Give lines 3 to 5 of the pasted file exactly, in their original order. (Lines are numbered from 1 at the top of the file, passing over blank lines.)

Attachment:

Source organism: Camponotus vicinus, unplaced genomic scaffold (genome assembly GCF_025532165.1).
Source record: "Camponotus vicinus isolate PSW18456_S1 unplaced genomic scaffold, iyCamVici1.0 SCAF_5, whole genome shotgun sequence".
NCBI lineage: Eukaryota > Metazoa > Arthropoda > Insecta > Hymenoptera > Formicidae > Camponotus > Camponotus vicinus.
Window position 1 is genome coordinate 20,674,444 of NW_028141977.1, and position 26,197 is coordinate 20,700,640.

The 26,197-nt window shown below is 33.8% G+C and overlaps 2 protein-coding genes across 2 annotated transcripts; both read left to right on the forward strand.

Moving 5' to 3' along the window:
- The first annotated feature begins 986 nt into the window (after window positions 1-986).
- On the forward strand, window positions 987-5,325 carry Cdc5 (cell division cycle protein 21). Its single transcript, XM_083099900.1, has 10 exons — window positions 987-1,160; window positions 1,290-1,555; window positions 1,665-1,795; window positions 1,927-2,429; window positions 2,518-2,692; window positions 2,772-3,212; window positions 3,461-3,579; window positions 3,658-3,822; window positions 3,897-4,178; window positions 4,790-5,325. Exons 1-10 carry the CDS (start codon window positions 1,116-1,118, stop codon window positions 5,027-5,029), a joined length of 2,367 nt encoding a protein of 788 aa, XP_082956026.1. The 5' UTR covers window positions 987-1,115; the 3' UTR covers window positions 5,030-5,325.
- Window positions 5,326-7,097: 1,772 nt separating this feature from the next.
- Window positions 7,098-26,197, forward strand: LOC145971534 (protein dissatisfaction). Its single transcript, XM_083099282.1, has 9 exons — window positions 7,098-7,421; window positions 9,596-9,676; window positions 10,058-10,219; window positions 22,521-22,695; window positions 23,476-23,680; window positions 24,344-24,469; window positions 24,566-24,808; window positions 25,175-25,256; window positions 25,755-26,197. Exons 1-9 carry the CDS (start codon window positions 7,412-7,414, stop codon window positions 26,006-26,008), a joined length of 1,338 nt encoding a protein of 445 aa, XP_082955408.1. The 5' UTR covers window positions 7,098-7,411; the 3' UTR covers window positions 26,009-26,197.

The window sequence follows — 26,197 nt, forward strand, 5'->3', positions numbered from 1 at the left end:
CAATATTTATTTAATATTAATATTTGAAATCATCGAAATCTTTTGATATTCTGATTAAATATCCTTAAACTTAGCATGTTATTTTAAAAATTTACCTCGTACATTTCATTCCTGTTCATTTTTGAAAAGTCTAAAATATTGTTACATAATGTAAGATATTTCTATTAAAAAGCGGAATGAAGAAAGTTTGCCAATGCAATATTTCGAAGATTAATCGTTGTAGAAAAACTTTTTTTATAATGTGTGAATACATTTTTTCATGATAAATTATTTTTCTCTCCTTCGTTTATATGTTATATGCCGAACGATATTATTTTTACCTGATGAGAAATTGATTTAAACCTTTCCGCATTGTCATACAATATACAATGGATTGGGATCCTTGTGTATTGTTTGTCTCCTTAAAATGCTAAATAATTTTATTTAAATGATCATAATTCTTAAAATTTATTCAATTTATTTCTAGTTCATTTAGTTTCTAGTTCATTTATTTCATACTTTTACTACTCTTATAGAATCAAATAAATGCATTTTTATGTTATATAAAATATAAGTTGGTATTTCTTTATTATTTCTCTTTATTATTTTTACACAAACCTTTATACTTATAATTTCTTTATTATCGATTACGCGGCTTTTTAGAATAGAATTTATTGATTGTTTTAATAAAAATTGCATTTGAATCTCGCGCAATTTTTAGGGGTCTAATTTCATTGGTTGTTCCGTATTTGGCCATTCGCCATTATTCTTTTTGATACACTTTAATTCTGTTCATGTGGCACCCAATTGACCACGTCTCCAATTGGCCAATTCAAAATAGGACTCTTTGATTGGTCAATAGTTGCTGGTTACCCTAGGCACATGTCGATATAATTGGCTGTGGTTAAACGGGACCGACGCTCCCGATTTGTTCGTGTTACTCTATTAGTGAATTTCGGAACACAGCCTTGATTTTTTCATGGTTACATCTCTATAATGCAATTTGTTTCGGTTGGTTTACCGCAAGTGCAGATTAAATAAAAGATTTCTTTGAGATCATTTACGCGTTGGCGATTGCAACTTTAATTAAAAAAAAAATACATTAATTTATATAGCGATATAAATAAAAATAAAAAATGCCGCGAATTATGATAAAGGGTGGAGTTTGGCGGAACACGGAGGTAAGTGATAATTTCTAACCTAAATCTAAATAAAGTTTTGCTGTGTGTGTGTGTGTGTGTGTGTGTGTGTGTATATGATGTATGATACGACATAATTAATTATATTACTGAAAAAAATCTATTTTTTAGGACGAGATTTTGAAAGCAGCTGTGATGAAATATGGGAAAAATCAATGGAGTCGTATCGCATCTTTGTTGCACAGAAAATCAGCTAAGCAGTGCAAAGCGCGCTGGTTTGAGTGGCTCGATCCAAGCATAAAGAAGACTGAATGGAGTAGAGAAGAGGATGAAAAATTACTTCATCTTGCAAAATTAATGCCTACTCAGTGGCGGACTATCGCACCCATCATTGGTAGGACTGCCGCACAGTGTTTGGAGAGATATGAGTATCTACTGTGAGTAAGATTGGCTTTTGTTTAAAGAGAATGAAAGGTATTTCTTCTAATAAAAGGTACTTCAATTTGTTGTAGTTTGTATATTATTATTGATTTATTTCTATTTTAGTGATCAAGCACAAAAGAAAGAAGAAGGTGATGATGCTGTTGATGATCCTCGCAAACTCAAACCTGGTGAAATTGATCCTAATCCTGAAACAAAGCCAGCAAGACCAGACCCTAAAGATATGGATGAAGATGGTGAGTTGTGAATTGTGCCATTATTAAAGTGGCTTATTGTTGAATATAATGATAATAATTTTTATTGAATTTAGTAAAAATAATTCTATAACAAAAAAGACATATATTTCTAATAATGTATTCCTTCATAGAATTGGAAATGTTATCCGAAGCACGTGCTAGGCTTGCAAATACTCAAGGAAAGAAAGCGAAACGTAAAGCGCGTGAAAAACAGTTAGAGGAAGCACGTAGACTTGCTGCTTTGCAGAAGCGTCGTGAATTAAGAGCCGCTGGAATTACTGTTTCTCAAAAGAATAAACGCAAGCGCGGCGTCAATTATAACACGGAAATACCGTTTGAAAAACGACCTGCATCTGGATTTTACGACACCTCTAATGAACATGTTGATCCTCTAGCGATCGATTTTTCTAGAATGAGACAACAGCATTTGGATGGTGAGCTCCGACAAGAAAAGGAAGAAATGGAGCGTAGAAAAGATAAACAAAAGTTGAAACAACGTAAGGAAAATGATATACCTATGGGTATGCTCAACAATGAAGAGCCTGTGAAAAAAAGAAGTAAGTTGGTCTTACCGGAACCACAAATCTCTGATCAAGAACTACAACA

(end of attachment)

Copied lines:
NCBI lineage: Eukaryota > Metazoa > Arthropoda > Insecta > Hymenoptera > Formicidae > Camponotus > Camponotus vicinus.
Window position 1 is genome coordinate 20,674,444 of NW_028141977.1, and position 26,197 is coordinate 20,700,640.

The 26,197-nt window shown below is 33.8% G+C and overlaps 2 protein-coding genes across 2 annotated transcripts; both read left to right on the forward strand.